Growing up with juvenile scleroderma
What is it really like to grow up with scleroderma? We look at the various ways that this condition can affect our children, both physically and emotionally, as they navigate the path to adulthood.
Localised scleroderma is the most common form of scleroderma in children, accounting for over 90% of all juvenile cases. It is more prevalent in girls and although symptoms can present at any age, the disease often becomes apparent by the age of nine.
Localised scleroderma mainly affects the skin and connective tissue. It typically causes patches or lines of hardened skin to develop, usually upon the trunk of the body, on the limbs or on the face. It is not thought to overlap with systemic sclerosis, which can also attack other systems of the body and occurs far less frequently in children.
About juvenile scleroderma
The cause of juvenile scleroderma remains unknown, and although no clear inheritance pattern has been identified, multiple cases do sometimes arise within a family. There may be a link to family history of other autoimmune conditions, and it is only through research that we may fully understand the true extent of the relationship between genetics and scleroderma.
Juvenile systemic sclerosis is extremely rare, accounting for less than 10% of all cases in children. This will be a serious, long-term condition that may progress over the years; however the prognosis is generally far better for affected children than adults. Systemic sclerosis can affect any part of the body and is usually characterised by Raynaud's and thickened skin. It may also impact upon the internal organs, including the heart, the lungs or the kidneys; therefore continued monitoring and treatment is likely to be required.
Early diagnosis and prompt treatment will be crucial, in order to reduce the symptoms and limit any lasting damage. Since localised scleroderma involves the skin, it may also affect the underlying fat, muscle and bone if it remains untreated, leading to longer-term complications.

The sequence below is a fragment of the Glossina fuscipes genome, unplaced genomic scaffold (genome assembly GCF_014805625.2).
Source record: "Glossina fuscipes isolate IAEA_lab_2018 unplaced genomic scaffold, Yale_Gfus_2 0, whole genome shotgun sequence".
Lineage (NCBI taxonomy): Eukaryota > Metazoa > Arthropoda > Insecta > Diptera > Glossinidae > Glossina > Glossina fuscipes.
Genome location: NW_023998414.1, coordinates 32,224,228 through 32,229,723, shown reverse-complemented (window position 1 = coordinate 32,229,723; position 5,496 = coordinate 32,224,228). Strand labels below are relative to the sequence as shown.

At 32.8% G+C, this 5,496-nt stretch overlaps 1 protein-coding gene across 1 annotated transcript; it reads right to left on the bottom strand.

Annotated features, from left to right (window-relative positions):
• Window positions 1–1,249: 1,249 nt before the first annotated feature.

Treatment options will vary depending on how the child is affected by their condition: for example, medication to dilate the blood vessels may help to alleviate Raynaud's attacks. Some children are treated with anti-inflammatory medication, with drugs such as Methotrexate shown to improve skin symptoms in many cases. Occupational therapy may be recommended, as well as physiotherapy to help in maintaining movement and flexibility within the joints and the skin. In cases of systemic sclerosis, the treatment plan may be more complex, depending on how the condition is progressing.
Growing up with a chronic illness
For most children with localised scleroderma the prognosis is generally good, at least from a medical perspective. Because scleroderma literally means 'hard skin,' it is characterised by skin involvement for many young people. This can affect a child's appearance and impact significantly upon their self-confidence. A great deal of growing up naturally occurs during the teenage years, as children face academic pressures, exam stress and fluctuating social dynamics. Living with scleroderma may represent an additional challenge, as children may have to miss school and social activities as their condition dictates, as well as dealing with the side effects of certain medications.
Everyday stress and anxiety are known to trigger flare-ups of various autoimmune conditions, and scleroderma seems to be no exception. It appears that there may be a connection between emotional stress and disease activity; as young people living with this condition have reported that during particularly stressful times, their symptoms become worse.
As ever, finding the right support is key, and it is important that this is available for children of all ages in negotiating the various aspects of growing up with scleroderma. Since every child is different, it is important that everyone is able to access the level of support that they need. If you are concerned about your child, talk to the school in the first instance. Your GP can also make a referral to psychological support services if you feel that your child would benefit, and your nurse specialist may also have some practical suggestions to help. Scleroderma can impact upon the whole family in a number of ways, so if you would like some additional support or to connect with other affected families, please contact our Helpline or visit our online community and social media platforms.